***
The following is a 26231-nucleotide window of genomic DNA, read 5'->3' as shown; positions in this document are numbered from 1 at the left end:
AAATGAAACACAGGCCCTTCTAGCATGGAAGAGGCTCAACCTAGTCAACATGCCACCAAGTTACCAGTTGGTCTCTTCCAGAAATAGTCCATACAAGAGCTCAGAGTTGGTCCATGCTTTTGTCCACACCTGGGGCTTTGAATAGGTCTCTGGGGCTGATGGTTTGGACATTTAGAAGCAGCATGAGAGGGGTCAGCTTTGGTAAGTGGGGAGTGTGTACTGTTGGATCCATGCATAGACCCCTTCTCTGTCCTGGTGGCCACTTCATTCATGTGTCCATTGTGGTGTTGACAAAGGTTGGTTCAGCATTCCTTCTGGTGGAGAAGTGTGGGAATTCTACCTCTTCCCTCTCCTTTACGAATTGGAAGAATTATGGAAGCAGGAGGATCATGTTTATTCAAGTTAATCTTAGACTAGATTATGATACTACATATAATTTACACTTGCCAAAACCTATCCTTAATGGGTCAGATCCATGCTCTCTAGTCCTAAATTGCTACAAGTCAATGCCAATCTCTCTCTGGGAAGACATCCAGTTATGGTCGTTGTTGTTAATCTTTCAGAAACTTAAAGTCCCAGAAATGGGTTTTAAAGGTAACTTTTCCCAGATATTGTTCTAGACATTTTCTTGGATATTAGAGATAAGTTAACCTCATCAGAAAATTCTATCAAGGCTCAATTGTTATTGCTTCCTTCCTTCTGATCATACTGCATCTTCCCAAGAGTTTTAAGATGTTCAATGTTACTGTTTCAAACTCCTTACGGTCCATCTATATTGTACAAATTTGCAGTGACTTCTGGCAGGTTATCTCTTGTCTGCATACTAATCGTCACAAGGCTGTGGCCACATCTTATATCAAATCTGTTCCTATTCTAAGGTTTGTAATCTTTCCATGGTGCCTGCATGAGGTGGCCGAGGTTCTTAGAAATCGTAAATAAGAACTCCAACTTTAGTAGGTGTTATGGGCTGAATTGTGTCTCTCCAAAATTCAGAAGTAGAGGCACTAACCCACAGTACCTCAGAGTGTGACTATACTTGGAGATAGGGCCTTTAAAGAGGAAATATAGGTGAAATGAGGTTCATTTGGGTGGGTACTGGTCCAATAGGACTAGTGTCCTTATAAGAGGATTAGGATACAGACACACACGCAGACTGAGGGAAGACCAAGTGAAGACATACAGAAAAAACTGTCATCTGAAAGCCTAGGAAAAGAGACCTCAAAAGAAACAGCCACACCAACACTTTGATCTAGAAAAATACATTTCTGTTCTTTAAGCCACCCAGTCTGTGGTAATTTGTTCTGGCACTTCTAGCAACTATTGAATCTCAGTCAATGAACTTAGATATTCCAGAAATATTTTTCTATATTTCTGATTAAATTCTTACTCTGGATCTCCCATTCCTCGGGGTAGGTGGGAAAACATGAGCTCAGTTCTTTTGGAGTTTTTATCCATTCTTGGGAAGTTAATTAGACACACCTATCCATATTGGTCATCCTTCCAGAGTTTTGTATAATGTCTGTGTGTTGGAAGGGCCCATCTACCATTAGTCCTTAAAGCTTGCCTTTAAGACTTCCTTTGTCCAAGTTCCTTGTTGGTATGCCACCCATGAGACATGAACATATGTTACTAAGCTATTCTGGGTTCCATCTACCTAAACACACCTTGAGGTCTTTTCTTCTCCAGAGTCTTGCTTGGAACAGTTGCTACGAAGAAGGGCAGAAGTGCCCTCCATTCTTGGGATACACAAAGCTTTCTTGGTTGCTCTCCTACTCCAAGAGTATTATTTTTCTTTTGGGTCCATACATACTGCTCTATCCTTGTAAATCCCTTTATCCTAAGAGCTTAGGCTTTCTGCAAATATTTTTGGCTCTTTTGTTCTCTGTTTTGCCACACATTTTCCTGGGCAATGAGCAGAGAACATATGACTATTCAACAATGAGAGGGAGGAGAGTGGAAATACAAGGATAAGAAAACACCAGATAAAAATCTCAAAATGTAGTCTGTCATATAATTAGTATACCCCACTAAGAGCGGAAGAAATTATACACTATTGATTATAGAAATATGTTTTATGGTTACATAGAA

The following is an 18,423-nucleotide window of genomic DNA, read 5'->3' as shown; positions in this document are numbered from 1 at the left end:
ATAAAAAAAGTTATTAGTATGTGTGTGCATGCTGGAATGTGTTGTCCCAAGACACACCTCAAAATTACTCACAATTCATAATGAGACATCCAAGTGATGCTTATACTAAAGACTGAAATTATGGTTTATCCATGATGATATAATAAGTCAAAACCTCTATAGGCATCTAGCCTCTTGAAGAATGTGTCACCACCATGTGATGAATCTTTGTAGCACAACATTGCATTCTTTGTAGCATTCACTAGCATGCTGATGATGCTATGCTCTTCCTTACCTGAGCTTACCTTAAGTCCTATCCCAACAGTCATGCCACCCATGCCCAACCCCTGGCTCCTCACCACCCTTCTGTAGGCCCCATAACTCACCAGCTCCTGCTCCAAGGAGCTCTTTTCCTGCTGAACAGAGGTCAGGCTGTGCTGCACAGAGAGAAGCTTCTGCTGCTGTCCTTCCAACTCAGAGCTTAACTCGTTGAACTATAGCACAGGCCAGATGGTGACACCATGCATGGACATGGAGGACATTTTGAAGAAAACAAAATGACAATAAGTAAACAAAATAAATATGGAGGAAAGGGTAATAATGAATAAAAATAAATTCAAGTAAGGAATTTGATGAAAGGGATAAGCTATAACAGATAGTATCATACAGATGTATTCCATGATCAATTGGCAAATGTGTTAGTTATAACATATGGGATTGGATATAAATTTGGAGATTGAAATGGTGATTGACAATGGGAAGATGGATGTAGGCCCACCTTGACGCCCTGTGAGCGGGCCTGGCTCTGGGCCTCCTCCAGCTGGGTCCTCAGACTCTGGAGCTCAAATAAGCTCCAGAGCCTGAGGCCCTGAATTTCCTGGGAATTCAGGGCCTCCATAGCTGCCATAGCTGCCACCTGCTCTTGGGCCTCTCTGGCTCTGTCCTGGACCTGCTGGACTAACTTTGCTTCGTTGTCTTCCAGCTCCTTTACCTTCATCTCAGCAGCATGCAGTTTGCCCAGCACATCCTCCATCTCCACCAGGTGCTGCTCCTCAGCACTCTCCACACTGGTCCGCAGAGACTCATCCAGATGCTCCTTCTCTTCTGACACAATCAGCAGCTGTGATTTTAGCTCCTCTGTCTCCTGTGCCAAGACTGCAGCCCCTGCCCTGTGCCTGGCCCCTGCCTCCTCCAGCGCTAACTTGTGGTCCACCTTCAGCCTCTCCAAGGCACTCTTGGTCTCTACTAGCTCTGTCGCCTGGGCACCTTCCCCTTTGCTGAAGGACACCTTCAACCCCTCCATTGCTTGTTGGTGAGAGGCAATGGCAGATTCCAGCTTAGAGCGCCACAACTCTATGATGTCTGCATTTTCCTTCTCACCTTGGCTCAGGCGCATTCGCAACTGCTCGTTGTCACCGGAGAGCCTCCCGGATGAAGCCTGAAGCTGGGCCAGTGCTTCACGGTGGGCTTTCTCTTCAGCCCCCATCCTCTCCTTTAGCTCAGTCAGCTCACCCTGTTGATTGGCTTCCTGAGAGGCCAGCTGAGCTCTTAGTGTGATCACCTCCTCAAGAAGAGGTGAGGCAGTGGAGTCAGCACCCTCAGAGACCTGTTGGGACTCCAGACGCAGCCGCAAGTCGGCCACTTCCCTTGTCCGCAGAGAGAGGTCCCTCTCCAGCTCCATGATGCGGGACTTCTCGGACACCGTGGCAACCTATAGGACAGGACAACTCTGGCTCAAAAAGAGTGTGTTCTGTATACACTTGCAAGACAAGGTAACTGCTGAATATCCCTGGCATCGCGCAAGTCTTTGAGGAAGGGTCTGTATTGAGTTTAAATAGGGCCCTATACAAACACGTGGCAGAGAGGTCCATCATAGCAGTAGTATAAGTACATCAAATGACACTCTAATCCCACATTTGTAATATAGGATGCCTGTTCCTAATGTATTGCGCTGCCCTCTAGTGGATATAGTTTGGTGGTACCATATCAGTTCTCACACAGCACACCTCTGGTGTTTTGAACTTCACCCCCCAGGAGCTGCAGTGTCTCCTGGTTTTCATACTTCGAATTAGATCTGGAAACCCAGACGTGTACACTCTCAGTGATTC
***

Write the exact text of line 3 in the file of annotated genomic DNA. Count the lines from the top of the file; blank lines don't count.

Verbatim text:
The following is an 18,423-nucleotide window of genomic DNA, read 5'->3' as shown; positions in this document are numbered from 1 at the left end: